Iran Threatens Trade Embargo with Netherlands over anti-Koran film

TEHERAN, 19/02/08 – Iran has suggested that it will boycott Dutch products if MP Geert Wilders shows his Koran film in March as planned.

The Iranian parliament yesterday urged “the Dutch and Danish governments not to let the Zionism materialize its satanic objectives in the name of honourable nations of Holland and Denmark,” according to Iranian press agency IRNA. This apparently was a reference to republication of controversial cartoons by a Danish newspaper and to Wilders’ film plans.

Message to Iran

In the name of Islam countless Muslims use any and every opportunity to stage violent protests, issue death threaths, destroy property, murder, and commit other acts of terrorism. They go nuts (yes, nuts) over cartoons and teddy bears, while they generally keep quiet over acts of terrorism and other human rights violations commited by fellow members of their so-called ‘religion of peace.’

“We, the representatives of parliament, condemn the satanic act, and call on President Mahmoud Ahmadinejad to show strong reaction to such sacrilege of Islamic sanctities and revise Iran’s political and trade cooperation with those countries,” IRNA quoted the MPs as saying in their statement.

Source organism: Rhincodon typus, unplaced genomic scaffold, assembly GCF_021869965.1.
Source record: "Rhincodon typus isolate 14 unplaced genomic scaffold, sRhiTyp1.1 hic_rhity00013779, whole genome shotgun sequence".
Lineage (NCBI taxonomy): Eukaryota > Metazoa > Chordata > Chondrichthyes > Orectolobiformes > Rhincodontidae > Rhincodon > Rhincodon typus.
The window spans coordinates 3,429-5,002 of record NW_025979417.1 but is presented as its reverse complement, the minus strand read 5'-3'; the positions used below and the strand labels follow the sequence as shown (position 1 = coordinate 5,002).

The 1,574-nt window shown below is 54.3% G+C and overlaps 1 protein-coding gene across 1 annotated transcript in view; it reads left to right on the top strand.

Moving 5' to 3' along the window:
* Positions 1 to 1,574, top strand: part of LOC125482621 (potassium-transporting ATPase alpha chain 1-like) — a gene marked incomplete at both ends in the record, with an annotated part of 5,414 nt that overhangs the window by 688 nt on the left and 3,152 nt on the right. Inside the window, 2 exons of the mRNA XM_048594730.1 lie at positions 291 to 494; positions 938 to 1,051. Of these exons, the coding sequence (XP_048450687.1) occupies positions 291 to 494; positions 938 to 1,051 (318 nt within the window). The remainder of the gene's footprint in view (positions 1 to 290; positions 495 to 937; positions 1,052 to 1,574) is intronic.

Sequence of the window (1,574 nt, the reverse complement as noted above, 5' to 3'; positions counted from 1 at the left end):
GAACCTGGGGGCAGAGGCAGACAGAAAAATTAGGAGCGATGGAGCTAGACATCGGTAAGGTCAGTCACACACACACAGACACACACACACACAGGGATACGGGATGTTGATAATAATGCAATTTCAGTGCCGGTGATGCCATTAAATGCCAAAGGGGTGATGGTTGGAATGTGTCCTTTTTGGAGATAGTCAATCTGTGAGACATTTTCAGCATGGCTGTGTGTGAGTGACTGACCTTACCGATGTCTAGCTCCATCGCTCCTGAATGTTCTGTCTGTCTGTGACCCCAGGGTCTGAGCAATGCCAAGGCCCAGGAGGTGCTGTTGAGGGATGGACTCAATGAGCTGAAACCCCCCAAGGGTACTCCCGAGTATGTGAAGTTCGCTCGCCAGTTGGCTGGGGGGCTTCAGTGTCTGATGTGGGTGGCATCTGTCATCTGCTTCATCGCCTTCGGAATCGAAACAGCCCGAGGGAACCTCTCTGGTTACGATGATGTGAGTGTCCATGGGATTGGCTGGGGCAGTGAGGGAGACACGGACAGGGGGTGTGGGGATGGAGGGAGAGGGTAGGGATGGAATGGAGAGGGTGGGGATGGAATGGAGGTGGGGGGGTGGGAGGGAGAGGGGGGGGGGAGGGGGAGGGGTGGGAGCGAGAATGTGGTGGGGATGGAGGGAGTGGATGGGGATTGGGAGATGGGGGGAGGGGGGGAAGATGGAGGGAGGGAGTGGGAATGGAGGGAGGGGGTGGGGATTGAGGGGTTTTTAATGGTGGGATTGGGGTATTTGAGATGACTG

Meanwhile, the Iranian government has also directly asked the Netherlands to ban the Koran film that Wilders wants to broadcast in March, according to IRNA. Iranian Justice Minister Gholam-Hossein Elham has written a letter to his Dutch counterpart, Justice Minister Ernst Hirsch Ballin. Without actually naming Wilders’ Party for Freedom (PVV), the Iranian minister said: “You can stop the proceedings of this satanic and conspiratorial movement on the basis of the European Treaty for Human Rights.”

According to Elham, the film should not come out under the pretext of freedom of expression. “We also respect freedom of expression, but the insulting of sacredness and ethical values under that pretext is totally unacceptable,” he added. He also warned of unrest in the Muslim world if the film still comes out.

Premier Jan-Peter Balkenende said on 18 January that he sees nothing in banning Wilders’ film in advance. “In the Netherlands, freedom of expression and of religion applies,” he stressed. “People can however go to court after the film has come out, for example if they feel insulted.”

Foreign Minister Maxime Verhagen repeated the government position yesterday. The Netherlands and Iran have different views, he said. He emphasised that parliamentarians are free in the Netherlands and that Wilders view is not a government position.

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NIS News, Netherlands
Feb. 19, 2008

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This post was last updated: Friday, May 9, 2014 at 2:45 PM, Central European Time (CET)